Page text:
India has made significant progress in the fight against HIV/AIDS in recent years. The number of annual new infections has decreased from about 300,000 in the mid 90s to 120,000 in 2009. While 2.4 million people are currently living with HIV in India, adult prevalence has been declining over the past decade, and now stands at just 0.31 percent in 2009. More than 400,000 Indians are benefitting from life-extending antiretroviral therapy. India now faces the challenge of sustaining this momentum by continuing to prevent future infections and expanding treatment coverage, at a time when the national economy is growing rapidly but external funding for AIDS is drying up.
In the above context, the Indian government is preparing its fourth 5-year national strategic plan for addressing HIV/AIDS during 2013-17. It faces a serious of tough choices, such as: Which geographic areas (states and districts) and population groups should be given the highest priority for HIV prevention? What is the optimal mix of prevention activities, from condom promotion to clean needles and prophylaxis for HIV positive pregnant women? How early should HIV positive individuals be put on treatment as their immune systems begin to break down? How can a limited budget for the national AIDS program best be used to have the largest possible impact?
To help answer these key policy questions, the National AIDS Control Organization (NACO) asked the Bill & Melinda Gates Foundation to back a program of modeling, analysis, and technical advisory work by R4D in support of NACO. R4D initiated this effort in mid 2011, with the goal of completing the work by the middle of 2012, in time to make an input to the formulation of the 2013-17 plan.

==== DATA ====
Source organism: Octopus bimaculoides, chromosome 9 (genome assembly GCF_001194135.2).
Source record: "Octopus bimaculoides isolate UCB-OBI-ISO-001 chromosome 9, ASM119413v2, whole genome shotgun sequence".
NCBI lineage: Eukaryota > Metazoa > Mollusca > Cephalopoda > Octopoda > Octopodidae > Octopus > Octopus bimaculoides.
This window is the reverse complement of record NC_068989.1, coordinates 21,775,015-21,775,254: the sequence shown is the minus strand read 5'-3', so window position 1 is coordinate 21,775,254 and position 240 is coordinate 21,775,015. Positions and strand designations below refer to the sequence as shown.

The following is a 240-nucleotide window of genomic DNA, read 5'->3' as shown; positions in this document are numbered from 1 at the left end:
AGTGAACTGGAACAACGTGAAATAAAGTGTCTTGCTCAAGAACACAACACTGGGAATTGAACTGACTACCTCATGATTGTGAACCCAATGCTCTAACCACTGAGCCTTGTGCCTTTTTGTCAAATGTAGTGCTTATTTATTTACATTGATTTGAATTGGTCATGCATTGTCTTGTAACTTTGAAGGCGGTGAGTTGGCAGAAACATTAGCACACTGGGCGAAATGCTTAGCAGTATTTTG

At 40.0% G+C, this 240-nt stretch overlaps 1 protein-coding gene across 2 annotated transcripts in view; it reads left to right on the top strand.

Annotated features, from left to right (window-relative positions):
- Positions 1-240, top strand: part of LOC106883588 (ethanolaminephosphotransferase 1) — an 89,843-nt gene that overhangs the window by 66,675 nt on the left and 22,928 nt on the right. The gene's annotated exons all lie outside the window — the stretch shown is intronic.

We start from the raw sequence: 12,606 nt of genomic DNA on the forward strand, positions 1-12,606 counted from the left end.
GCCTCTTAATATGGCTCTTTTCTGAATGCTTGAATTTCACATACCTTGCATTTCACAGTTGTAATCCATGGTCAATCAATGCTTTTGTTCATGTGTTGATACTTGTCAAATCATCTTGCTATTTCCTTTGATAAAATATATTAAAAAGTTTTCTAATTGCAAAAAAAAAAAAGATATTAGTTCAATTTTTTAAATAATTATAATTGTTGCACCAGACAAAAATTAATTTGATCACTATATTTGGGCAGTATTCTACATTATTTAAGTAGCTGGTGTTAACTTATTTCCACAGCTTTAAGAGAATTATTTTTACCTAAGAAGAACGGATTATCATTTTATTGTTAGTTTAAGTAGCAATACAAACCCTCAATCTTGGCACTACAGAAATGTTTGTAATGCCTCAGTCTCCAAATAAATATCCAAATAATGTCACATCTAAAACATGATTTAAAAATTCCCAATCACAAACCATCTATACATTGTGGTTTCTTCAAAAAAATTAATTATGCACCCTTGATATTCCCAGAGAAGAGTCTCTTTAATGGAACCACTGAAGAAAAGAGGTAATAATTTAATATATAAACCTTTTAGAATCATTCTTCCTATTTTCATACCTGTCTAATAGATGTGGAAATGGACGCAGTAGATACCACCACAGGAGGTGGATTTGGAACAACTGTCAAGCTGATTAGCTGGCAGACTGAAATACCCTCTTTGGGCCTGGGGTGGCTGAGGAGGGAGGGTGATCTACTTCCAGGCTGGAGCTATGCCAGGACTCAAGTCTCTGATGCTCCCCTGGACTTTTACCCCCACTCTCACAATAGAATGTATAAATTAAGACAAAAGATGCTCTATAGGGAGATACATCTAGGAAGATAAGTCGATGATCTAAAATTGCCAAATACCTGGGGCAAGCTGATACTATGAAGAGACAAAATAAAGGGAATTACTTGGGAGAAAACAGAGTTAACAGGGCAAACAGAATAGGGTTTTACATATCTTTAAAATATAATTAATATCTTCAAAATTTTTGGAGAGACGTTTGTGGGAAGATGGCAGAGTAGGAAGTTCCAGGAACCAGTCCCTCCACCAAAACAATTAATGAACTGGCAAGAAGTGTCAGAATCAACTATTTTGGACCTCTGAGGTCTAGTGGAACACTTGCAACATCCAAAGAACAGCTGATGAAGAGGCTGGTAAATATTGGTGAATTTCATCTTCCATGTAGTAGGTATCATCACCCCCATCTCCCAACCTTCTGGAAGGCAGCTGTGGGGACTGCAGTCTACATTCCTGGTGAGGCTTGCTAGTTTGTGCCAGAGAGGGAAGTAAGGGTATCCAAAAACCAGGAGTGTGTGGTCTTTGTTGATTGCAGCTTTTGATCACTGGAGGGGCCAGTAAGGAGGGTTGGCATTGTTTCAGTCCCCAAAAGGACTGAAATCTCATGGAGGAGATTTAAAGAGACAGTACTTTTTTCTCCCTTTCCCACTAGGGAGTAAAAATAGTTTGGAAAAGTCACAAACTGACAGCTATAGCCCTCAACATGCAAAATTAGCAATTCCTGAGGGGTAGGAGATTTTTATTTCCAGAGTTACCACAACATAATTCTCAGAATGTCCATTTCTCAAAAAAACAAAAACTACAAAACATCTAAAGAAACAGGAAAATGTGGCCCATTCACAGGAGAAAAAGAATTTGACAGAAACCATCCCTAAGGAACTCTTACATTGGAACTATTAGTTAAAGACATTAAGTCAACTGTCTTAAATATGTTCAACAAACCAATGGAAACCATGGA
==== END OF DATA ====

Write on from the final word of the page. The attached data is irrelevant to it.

The work of the R4D team, led by Senior Fellow Richard Skolnik and the highly respected AIDS modeler and consultant John Stover, and overseen by Managing Director Robert Hecht with input from Program Officer Kira Thorien and Senior Program Associate Gabrielle Partridge, includes:
- Building a customized model that reflects the diversity and dynamics of the AIDS epidemic in India, and enables policy makers to simulate a series of “what if?” questions regarding the coverage, intensity, and effectiveness of HIV prevention and treatment activities in different parts of the country.
- Using the model to create a series of projections for the next five years of the estimated impact of program choices on new infections and AIDS illness and deaths and the corresponding financial costs
- Boosting the capacity of Indian researchers and modelers to conduct this kind of policy scenario modeling, so that they can conduct such analysis on their own in the future.
- Presenting the results of the AIDS options analysis to senior government officials and donor representatives, in order to build consensus around the most effective and efficient ways to use limited resources to stop and reverse AIDS in India.